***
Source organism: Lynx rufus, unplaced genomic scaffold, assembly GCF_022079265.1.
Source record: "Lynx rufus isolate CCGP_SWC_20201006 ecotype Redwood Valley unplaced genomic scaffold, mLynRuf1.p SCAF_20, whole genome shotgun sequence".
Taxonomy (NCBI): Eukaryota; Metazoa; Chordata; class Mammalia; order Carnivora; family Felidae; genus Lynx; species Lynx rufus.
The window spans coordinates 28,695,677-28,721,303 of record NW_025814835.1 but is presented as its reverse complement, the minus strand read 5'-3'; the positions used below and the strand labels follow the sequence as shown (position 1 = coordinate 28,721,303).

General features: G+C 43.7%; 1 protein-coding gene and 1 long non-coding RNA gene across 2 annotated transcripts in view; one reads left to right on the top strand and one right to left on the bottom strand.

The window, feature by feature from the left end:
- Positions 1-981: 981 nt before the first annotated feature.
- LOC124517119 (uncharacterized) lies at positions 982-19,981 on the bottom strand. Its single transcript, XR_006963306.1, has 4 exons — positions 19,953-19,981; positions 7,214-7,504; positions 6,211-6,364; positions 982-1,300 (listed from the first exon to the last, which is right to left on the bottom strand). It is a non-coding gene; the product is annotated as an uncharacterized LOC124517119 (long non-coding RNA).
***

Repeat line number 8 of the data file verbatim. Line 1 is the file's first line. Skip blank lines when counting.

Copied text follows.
- LOC124517119 (uncharacterized) lies at positions 982-19,981 on the bottom strand. Its single transcript, XR_006963306.1, has 4 exons — positions 19,953-19,981; positions 7,214-7,504; positions 6,211-6,364; positions 982-1,300 (listed from the first exon to the last, which is right to left on the bottom strand). It is a non-coding gene; the product is annotated as an uncharacterized LOC124517119 (long non-coding RNA).